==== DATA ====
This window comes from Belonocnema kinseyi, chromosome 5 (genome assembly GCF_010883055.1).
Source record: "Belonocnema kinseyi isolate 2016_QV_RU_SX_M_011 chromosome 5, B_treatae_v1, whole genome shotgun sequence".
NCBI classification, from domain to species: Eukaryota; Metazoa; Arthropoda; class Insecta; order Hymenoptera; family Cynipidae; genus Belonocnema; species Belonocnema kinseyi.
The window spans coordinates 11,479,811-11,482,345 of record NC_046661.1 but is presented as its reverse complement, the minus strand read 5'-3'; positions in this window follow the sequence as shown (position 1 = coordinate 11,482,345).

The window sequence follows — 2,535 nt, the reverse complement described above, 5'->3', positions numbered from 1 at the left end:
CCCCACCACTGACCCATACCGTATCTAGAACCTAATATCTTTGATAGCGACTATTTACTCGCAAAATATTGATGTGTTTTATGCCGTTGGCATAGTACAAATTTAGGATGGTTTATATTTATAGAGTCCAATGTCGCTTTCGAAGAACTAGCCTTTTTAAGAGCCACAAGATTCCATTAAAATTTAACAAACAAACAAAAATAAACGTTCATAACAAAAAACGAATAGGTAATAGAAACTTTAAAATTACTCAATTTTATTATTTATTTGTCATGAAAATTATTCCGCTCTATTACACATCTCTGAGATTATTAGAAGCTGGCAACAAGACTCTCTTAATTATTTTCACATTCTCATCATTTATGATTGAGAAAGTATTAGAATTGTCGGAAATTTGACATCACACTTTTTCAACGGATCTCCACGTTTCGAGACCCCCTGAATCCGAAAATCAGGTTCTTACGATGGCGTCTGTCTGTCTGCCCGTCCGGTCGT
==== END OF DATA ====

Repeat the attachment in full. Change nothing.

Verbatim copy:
This window comes from Belonocnema kinseyi, chromosome 5 (genome assembly GCF_010883055.1).
Source record: "Belonocnema kinseyi isolate 2016_QV_RU_SX_M_011 chromosome 5, B_treatae_v1, whole genome shotgun sequence".
NCBI classification, from domain to species: Eukaryota; Metazoa; Arthropoda; class Insecta; order Hymenoptera; family Cynipidae; genus Belonocnema; species Belonocnema kinseyi.
The window spans coordinates 11,479,811-11,482,345 of record NC_046661.1 but is presented as its reverse complement, the minus strand read 5'-3'; positions in this window follow the sequence as shown (position 1 = coordinate 11,482,345).

The window sequence follows — 2,535 nt, the reverse complement described above, 5'->3', positions numbered from 1 at the left end:
CCCCACCACTGACCCATACCGTATCTAGAACCTAATATCTTTGATAGCGACTATTTACTCGCAAAATATTGATGTGTTTTATGCCGTTGGCATAGTACAAATTTAGGATGGTTTATATTTATAGAGTCCAATGTCGCTTTCGAAGAACTAGCCTTTTTAAGAGCCACAAGATTCCATTAAAATTTAACAAACAAACAAAAATAAACGTTCATAACAAAAAACGAATAGGTAATAGAAACTTTAAAATTACTCAATTTTATTATTTATTTGTCATGAAAATTATTCCGCTCTATTACACATCTCTGAGATTATTAGAAGCTGGCAACAAGACTCTCTTAATTATTTTCACATTCTCATCATTTATGATTGAGAAAGTATTAGAATTGTCGGAAATTTGACATCACACTTTTTCAACGGATCTCCACGTTTCGAGACCCCCTGAATCCGAAAATCAGGTTCTTACGATGGCGTCTGTCTGTCTGCCCGTCCGGTCGT